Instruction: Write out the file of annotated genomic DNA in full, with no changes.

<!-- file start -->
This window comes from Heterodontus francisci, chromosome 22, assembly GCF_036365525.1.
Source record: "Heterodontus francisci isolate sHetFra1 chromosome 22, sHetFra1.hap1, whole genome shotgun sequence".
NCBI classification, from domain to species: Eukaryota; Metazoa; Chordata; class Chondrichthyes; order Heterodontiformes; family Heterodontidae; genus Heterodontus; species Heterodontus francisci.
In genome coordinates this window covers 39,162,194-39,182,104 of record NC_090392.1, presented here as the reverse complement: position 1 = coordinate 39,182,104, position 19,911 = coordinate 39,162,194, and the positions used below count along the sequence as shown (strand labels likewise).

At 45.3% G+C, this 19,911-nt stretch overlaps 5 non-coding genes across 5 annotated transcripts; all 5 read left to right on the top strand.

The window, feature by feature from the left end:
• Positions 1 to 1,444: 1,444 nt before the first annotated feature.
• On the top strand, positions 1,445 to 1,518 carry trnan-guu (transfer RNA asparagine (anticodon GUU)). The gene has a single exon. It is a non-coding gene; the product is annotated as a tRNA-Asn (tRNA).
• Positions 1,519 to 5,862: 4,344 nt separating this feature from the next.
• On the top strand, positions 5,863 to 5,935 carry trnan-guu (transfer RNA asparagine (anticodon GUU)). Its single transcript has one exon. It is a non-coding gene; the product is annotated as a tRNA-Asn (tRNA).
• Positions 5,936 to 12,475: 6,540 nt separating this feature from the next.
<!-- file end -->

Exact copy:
This window comes from Heterodontus francisci, chromosome 22, assembly GCF_036365525.1.
Source record: "Heterodontus francisci isolate sHetFra1 chromosome 22, sHetFra1.hap1, whole genome shotgun sequence".
NCBI classification, from domain to species: Eukaryota; Metazoa; Chordata; class Chondrichthyes; order Heterodontiformes; family Heterodontidae; genus Heterodontus; species Heterodontus francisci.
In genome coordinates this window covers 39,162,194-39,182,104 of record NC_090392.1, presented here as the reverse complement: position 1 = coordinate 39,182,104, position 19,911 = coordinate 39,162,194, and the positions used below count along the sequence as shown (strand labels likewise).

At 45.3% G+C, this 19,911-nt stretch overlaps 5 non-coding genes across 5 annotated transcripts; all 5 read left to right on the top strand.

The window, feature by feature from the left end:
• Positions 1 to 1,444: 1,444 nt before the first annotated feature.
• On the top strand, positions 1,445 to 1,518 carry trnan-guu (transfer RNA asparagine (anticodon GUU)). The gene has a single exon. It is a non-coding gene; the product is annotated as a tRNA-Asn (tRNA).
• Positions 1,519 to 5,862: 4,344 nt separating this feature from the next.
• On the top strand, positions 5,863 to 5,935 carry trnan-guu (transfer RNA asparagine (anticodon GUU)). Its single transcript has one exon. It is a non-coding gene; the product is annotated as a tRNA-Asn (tRNA).
• Positions 5,936 to 12,475: 6,540 nt separating this feature from the next.